I can’t barter, you guys. Totally can’t. If there’s not a price on something I want at a street fair or whatever, I convince myself I don’t need it because Ican’t even mentally imagine the nightmare that bartering would be. I would haggle the wrong way. They’d tell me $20 and I’d say no, how about $25. Bartering was how they bought EVERYTHING in medieval times. I would have starved to death in my stinky kirtle. 


If you were born somewhere, you lived and died there. You knew everyone there, you married someone there, you raised your kids there, you farmed there, and I’m sure everyone would talk about you if your second kirtle was too short or if you weren’t keeping your husband’s clothing clean enough or if you spoke too loudly at the Winter Festival and you would never live that shit down. I would die in a small town. I grew up in one and I moved out the minute I was able. Everyone knowing my business gives me the hives. I like my relative anonymity. Also, if I had to marry someone I’ve known since childhood, I’d probably throw myself down a well. You don’t even know the winners I grew up with. None of them were potential mates, I can tell you that right now. 


The most basic bread was rye. Well, I hate rye bread, so that wouldn’t work for me so much. They put honey in their water to sweeten it. That’s confusing and kind of gross, wouldn’t the honey just sink to the bottom? There was very little protein, and when they could, they added peas and beans to their bread (what? that is disgusting) or pottage (don’t know what that is? I didn’t either. It’s a thick stew of boiled vegetables and grains. I guess that’s not the worst thing I’ve ever heard of but it doesn’t sound the most delicious. Also, onions and garlic were almost always in it. YOU CAN’T BATHE SO LAY OFF THE ONIONS AND GARLIC, MEDIEVAL FOLKS.) Also, the diets were lacking in Vitamin C. You know what that means! Scurvy. Arr! 


Doctors (or barbers, same, really) thought pixies and trolls were real. That health was controlled by the stars. If you were sick, you had been cursed by God. There was bleeding, and leeches, and humours. If medicine didn’t work (sorry, “medicine”, it was usually a poultice of some sort, or cupping, or something), they’d get a priest in to exorcise your demons. Also? Black Death & leprosy. All the fun was being had in medieval times!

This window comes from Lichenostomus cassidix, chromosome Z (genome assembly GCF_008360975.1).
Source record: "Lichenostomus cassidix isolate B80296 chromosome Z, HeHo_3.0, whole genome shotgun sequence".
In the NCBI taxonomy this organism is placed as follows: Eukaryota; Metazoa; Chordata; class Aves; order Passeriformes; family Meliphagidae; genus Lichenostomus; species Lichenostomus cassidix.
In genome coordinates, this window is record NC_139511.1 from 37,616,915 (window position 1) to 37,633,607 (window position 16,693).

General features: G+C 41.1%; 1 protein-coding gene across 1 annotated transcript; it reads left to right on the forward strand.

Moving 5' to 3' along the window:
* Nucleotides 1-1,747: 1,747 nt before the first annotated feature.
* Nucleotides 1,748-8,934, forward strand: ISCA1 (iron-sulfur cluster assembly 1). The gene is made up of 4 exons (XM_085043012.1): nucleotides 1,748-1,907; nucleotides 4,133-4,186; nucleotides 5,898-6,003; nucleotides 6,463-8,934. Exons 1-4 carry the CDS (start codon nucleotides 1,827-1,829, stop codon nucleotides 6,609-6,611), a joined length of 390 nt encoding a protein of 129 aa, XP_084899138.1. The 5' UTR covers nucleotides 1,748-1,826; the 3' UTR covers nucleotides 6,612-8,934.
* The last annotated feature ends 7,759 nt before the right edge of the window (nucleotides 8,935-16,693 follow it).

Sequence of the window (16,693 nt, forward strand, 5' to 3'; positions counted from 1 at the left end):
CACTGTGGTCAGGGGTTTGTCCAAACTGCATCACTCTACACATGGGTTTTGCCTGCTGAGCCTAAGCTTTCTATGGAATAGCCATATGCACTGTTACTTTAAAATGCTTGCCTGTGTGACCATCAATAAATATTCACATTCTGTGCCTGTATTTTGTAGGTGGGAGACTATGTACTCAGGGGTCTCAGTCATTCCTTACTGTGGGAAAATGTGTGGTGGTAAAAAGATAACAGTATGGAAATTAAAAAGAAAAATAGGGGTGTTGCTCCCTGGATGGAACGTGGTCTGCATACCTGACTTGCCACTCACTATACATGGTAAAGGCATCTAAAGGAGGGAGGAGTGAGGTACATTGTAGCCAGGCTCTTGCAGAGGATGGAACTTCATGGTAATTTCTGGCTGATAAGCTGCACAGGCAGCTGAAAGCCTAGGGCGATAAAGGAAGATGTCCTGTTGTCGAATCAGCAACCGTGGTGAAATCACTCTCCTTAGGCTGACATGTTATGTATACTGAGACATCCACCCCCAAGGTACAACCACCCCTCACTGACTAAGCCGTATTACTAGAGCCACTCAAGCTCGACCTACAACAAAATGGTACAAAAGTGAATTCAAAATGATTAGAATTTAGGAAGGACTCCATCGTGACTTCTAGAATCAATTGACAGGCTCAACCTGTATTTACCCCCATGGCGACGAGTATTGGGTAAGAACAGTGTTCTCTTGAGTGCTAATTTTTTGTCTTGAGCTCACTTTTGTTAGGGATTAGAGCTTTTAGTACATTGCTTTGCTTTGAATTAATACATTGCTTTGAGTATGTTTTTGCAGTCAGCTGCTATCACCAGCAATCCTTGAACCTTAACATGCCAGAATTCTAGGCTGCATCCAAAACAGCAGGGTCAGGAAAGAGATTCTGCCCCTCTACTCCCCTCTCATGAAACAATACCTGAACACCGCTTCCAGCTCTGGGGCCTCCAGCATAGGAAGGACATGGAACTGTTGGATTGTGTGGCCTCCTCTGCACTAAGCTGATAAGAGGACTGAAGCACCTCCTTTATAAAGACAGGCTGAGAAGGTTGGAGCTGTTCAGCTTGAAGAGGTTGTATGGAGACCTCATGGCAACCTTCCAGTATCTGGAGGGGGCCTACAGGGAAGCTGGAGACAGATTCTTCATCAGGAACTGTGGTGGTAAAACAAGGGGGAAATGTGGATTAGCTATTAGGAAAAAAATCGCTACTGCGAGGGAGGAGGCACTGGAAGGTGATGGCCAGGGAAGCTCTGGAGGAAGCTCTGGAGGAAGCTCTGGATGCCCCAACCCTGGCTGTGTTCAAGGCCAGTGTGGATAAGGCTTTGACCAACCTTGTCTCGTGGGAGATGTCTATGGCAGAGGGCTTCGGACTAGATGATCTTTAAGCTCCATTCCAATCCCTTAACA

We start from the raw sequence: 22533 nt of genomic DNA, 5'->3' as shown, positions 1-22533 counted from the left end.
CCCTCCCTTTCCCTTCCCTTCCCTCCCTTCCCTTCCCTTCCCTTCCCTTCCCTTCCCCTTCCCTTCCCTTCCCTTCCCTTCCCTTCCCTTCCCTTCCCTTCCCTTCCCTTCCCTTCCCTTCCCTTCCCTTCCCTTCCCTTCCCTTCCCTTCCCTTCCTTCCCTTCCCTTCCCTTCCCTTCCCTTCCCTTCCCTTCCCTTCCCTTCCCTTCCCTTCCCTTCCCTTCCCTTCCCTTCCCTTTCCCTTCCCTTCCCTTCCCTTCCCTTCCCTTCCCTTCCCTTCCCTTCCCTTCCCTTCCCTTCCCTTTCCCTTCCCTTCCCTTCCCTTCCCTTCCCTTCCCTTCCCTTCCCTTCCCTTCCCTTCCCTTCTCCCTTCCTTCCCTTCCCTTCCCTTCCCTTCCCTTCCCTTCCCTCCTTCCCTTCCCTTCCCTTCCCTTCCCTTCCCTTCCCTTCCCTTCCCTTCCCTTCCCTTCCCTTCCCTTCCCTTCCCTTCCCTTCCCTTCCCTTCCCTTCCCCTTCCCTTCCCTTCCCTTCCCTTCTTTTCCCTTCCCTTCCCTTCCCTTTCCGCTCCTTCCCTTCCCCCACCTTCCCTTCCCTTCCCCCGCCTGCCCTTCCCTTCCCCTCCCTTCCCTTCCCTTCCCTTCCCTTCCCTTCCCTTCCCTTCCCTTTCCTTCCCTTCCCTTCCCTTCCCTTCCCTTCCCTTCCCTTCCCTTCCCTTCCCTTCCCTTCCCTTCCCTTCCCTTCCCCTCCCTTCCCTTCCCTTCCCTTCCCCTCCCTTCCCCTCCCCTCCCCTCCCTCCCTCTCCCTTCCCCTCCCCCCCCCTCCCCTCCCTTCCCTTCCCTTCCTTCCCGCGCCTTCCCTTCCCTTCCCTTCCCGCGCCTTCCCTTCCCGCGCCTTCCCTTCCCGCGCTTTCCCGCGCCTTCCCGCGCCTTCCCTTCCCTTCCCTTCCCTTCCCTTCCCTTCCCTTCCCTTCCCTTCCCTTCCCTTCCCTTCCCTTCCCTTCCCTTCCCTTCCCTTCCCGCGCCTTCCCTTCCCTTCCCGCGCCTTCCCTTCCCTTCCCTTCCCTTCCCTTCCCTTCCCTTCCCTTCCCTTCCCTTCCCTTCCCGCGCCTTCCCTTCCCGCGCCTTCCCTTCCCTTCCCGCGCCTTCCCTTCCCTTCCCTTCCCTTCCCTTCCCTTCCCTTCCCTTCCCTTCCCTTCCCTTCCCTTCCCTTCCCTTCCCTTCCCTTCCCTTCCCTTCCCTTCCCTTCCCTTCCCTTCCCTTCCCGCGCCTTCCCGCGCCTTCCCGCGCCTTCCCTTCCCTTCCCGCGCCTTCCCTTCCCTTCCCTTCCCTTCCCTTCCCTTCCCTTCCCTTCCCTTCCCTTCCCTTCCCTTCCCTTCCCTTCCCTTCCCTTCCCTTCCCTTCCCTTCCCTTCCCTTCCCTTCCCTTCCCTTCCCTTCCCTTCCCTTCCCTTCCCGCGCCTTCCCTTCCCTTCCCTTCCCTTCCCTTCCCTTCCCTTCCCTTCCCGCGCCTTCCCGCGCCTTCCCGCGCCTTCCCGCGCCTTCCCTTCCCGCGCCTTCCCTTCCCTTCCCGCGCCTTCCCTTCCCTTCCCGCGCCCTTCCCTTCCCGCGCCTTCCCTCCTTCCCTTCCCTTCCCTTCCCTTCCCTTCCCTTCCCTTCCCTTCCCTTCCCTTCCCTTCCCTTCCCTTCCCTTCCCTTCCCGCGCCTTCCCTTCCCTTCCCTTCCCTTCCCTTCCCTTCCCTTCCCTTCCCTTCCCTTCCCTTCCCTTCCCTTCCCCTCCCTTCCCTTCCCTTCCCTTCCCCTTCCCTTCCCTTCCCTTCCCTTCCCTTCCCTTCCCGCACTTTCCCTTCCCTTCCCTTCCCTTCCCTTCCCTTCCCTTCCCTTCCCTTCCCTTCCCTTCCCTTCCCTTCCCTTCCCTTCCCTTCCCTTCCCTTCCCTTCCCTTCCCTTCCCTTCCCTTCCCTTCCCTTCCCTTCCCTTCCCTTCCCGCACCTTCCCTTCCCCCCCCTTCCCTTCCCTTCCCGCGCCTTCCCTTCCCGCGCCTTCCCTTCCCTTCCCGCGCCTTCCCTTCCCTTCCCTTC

Women in medieval times? Property. Marriages among the lower classes were a business transaction and the participants had no say in the matter. So in other words, my father would have picked out my beau. Now, listen. I love my father. A great deal. But who he thinks would be a good match for me and who actually WOULD be a good match for me are two very different people.  I absolutely shudder to think who he’d choose. Passion was considered sinful in a marriage. Well! That would certainly be a fun, loveless, and passionless marriage, with nothing to take up your time but waiting to die. The job of women in medieval times was to stay home, bear children so the husband had fieldhands, make food (and strangely enough, brew the beer? This was a woman’s job. I’m pretty sure some arsenic would have found its way into that beer) and keep quiet. 


You would think the websites I was checking would talk more about the bathroom situation. I mean, I know there wasn’t indoor plumbing. Was it so disturbing they couldn’t talk about it? I mean, I’m disturbed just thinking about it but I wanted some internet research backup so I could reinforce my belief that the medieval bathroom situation would just about kill me dead. OK, further disgusting research led me to chamber pots. Kill me dead now please. 


Oh, you do. You totally do. You’ve got rats and mice and body AND hair lice. Isn’t that spiffy? I mean, you’re not bathing, so of course you’re filthy and covered in tiny arachnids. I’m itching right now, Middle Ages, I hope you’re pleased with yourself. I also can only assume there were crabs running amok. And I don’t mean the delicious ocean type. 

If you were a pretty pretty princess, none of the above holds true for you. You lived a charmed life in your pretty castle and all was well and birds probably landed on your damn hand chirping away, I don’t know, whatever, and knights jousted for your honor and you got to wear pretty dresses and jewels and such. And since everyone who’s ever done a past-life regression ever was totally a princess, well, bully for you all.  

I would have been a miserable stompy smelly kirtled peasant with a demanding husband and too many kids and they probably would be bleeding me every third day for bad humours. 

No, thanks. I’ll take now, please. Perfectly happy with it. Very few complaints. Shower – check. Flushing toilet – check. Education – check. Ability to speak my mind – check, check, check. 

Although if medieval-me got to be with Tyrion Lannister…well, all bets might be off.

About lucysfootball

I'm not the girl with the most cake. Someday. SOMEDAY. View all posts by lucysfootball